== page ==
4. I was in the exact same boat as you back in fall/winter 2010. I fell in love via j. crew with their long wing bluchers in the tobacco color. I begged and begged and begged and finally talked my wife into letting me get them with my christmas bonus money. She still thinks that $500 for a pair of shoes is ridiculous but that’s beside the point.

    Every time I put them on I think to myself, this is the best clothing purchase i’ve ever made. No matter what the outfit when I slap them on I feel like a million bucks. Not to sound cliche but when a purhcase does that for you, your up front cost really is minimized as well as the more you wear them your cost is minimized. I wear mine once/week and keep shoe trees in them.

    I love the pair you are looking at as well as the indy boots. I don’t know if you’ve done any research on Alden but they actually got their start as an orthopedic shoe company since the practice of foot doctors was very rare when they started. I notice a tremendous difference in my lower back discomfort when I wear these vs a “cheap” $100 pair. I hope this helps but I read your post and laughed at how similar our two situations are with regards to Alden. Just beware, once you buy you’re first brand new pair you’re opening up a can. :) Now I find myself trying to skeem ways of getting another pair. Make the purchase and never look back.


  5. Will, It is definitely worth the money. I have two pair of Alden shoes. A pair of black cap toe dress shoes that my father bought some 20 years ago and the Alden Indie boot, which – admittedly – I caved on compliments of the very Drexler referenced herein. See you Monday. David Weinrot.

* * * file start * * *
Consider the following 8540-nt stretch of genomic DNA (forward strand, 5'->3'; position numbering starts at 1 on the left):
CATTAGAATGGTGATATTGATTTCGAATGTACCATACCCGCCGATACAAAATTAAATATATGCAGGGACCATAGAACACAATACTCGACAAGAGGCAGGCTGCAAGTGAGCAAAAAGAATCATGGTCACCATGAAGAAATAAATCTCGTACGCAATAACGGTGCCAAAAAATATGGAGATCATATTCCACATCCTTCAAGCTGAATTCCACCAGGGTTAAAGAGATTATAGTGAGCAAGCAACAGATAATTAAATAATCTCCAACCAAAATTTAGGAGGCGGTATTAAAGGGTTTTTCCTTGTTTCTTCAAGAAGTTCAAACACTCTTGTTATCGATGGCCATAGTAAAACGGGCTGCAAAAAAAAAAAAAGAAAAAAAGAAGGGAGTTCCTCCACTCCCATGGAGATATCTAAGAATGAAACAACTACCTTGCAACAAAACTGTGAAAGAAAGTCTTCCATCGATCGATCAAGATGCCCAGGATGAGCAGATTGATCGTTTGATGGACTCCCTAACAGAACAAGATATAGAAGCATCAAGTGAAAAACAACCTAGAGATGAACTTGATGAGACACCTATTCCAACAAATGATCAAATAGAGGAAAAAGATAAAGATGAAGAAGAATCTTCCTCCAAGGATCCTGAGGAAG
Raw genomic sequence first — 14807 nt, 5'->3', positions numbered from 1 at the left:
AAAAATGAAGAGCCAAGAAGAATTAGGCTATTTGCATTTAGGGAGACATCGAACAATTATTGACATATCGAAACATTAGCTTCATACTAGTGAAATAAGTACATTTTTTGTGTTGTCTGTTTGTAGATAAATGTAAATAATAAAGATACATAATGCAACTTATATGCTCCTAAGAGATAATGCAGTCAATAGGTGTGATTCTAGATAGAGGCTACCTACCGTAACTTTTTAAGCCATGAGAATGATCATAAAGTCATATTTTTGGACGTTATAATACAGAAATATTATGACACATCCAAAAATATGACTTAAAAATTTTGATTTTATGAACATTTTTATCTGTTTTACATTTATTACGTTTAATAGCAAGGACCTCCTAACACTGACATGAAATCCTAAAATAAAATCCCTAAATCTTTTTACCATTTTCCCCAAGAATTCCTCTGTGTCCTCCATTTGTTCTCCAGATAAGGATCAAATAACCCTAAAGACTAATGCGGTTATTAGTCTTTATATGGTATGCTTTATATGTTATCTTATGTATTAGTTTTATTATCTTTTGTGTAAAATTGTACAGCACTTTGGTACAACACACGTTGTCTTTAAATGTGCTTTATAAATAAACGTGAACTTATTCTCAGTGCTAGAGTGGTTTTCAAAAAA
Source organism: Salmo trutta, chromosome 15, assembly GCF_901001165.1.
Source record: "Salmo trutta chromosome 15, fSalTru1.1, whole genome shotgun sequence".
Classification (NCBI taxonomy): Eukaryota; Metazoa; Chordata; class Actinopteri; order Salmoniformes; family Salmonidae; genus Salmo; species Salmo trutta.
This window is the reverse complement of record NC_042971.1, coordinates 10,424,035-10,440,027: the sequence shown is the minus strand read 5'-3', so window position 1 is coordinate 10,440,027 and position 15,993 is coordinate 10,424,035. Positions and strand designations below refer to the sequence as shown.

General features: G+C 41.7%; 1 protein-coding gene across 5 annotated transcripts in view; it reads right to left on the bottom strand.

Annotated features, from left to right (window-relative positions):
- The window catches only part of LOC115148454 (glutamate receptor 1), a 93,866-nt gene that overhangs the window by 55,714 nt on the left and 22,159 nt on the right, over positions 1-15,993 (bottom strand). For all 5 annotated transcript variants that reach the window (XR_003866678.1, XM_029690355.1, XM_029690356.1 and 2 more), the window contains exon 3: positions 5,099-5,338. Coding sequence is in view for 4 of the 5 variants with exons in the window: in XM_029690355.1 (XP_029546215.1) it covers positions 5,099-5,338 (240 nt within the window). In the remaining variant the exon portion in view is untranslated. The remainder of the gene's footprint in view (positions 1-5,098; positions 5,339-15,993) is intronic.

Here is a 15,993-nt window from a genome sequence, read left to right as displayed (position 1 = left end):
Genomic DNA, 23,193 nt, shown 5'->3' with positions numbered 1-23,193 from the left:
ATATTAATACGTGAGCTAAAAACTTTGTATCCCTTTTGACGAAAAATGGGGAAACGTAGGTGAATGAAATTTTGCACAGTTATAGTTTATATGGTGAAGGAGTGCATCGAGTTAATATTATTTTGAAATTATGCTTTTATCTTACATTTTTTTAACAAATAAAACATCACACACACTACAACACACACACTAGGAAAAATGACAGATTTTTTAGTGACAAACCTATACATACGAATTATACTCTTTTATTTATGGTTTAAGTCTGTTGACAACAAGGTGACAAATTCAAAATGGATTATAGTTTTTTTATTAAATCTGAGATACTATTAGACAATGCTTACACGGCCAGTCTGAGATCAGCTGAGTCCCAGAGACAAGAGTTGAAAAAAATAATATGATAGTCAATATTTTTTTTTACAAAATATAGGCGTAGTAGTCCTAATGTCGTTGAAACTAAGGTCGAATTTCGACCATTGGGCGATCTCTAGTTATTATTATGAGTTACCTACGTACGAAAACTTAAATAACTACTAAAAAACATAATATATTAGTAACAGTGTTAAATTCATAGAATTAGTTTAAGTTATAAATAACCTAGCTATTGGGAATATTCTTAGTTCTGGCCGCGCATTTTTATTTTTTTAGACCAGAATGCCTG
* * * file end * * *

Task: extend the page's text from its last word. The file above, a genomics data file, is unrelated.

• David –

      Very excited to meet you tomorrow! I hear what you’re saying about the Indie Boot. I am in love with that model more than I think I might be in love with a perfect slice of pizza.

      Once I have a little more liquidity, I might just have to bite the bullet, pick up a pair and not eat for a bit.


  6. I got my high-end footwear started a looong time ago with a pair of Edward Green cap toes. I wore the shit out of them, loved them with most outfits and bought another pair and did the same with them. Sadly, I lost my hook up and can no longer afford them. As I have a thing for a rounder toe shoe that works with denim and flannel, Alden is the best. I have 3 pairs, a boot, bought at Leffot, the classic cordovan longwing bought at Alden in NYC, and a pair of Brooks Brothers tassel loafers. I wear them all of the time, and they all look almost brand new. In fact they wear MUCH better than the Greens. They take a long time to break in, but once you get them nice and worn in to your foot, they are the most comfortable shoe. A couple of tips: ALden makes a trillion different lasts, go to a store with a great selection and try different ones on for the best fit; once bought, bring them to the office and wear them around for a few hours a day or so, get them broken in a little before you spend all day in them; and last, beat the crap out of them, get them cleaned and polished and repeat!